In memoriam John Bernard Bury † 18 January 2017
In a previous note, attention was drawn to the library assembled by the English court portraitist, Sir Peter Lely (1618-1680), for which no catalogue or inventory exists. For some artists of the Renaissance and Baroque personal catalogues and lists, inventories and testamentary documents do survive, and it is the purpose of the present note to provide an accessible list of the secondary literature.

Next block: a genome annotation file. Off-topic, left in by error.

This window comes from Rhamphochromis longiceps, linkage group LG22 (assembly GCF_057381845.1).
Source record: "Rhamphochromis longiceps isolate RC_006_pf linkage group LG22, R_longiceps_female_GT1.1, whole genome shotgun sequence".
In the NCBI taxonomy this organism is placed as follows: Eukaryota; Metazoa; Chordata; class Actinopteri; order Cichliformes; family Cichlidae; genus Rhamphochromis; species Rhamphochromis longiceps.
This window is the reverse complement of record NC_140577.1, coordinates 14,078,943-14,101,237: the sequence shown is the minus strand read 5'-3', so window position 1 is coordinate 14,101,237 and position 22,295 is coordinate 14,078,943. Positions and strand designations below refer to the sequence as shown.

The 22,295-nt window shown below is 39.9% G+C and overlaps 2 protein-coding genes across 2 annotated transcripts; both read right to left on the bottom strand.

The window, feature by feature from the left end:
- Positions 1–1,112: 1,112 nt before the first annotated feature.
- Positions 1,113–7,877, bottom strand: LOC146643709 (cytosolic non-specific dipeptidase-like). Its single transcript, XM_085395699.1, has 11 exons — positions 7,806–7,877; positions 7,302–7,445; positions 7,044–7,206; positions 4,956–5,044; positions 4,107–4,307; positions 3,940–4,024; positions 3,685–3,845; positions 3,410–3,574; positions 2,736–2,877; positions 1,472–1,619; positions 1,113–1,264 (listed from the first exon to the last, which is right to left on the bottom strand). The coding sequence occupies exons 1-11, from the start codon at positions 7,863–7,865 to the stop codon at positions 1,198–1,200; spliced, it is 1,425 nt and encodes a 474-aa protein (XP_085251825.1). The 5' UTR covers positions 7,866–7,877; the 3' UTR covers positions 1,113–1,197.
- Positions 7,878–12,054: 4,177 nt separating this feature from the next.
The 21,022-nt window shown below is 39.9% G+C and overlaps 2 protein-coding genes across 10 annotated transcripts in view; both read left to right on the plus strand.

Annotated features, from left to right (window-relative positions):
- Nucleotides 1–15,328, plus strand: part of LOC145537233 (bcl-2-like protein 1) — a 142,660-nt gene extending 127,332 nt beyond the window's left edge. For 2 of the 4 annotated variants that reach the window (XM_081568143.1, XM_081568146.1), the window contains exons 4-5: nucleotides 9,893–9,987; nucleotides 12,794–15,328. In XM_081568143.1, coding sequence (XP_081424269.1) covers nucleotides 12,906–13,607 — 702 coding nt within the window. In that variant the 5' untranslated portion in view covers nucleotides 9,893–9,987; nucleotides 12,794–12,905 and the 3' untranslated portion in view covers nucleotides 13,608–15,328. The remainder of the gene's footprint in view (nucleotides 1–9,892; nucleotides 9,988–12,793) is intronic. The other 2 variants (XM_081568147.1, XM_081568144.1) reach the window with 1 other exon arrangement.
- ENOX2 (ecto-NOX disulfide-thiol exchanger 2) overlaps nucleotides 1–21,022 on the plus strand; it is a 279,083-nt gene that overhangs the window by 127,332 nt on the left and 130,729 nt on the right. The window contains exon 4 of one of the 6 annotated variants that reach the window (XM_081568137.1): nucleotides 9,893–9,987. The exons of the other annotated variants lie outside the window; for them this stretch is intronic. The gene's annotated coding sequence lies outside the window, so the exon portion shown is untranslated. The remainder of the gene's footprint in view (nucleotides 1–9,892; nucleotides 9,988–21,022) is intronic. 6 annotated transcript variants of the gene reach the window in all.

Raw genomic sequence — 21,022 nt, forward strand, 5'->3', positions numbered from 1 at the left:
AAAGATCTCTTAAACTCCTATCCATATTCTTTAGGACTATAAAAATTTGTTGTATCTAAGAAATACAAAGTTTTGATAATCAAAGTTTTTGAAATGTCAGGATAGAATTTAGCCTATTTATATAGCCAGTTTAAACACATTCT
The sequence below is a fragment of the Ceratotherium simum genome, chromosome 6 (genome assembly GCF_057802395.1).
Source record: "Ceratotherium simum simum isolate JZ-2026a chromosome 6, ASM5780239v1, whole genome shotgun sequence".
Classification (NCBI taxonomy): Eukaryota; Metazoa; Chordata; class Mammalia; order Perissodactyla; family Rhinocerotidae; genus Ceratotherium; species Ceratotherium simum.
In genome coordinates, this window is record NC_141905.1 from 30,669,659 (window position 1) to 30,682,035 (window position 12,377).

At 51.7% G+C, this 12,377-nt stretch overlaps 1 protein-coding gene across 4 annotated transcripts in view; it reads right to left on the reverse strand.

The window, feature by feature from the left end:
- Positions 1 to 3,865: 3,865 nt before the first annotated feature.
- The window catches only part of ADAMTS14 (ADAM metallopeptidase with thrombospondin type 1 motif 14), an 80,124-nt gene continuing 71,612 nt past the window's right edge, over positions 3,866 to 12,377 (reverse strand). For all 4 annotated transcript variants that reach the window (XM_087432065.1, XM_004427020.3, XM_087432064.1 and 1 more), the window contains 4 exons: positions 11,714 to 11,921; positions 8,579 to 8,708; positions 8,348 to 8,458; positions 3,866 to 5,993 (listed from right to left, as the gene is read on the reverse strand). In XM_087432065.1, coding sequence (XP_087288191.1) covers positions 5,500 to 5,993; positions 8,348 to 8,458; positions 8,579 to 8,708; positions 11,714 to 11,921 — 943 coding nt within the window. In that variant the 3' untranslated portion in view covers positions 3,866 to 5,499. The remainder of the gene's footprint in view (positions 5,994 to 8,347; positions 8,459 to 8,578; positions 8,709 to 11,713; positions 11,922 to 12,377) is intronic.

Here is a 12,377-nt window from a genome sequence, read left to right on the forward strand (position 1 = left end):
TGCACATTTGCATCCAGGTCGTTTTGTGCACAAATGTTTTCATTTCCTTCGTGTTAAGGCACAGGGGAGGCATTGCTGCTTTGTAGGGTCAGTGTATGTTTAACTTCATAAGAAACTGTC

The investigation of artists’ libraries in the early modern period has gathered pace in recent years, accelerated by burgeoning interest in ‘book culture’ as a field of study. The seminal survey of Jan Bialostocki from 1984 on the pictor doctus1has been supplemented by studies on artists’ reading practices raising an array of challenging questions: Which artists owned, or had access to extensive libraries? Did they read their books, or merely possess or collect them? What subjects did they consider pertinent, and how was the textual and visual knowledge gained from books used in the process of artistic production?2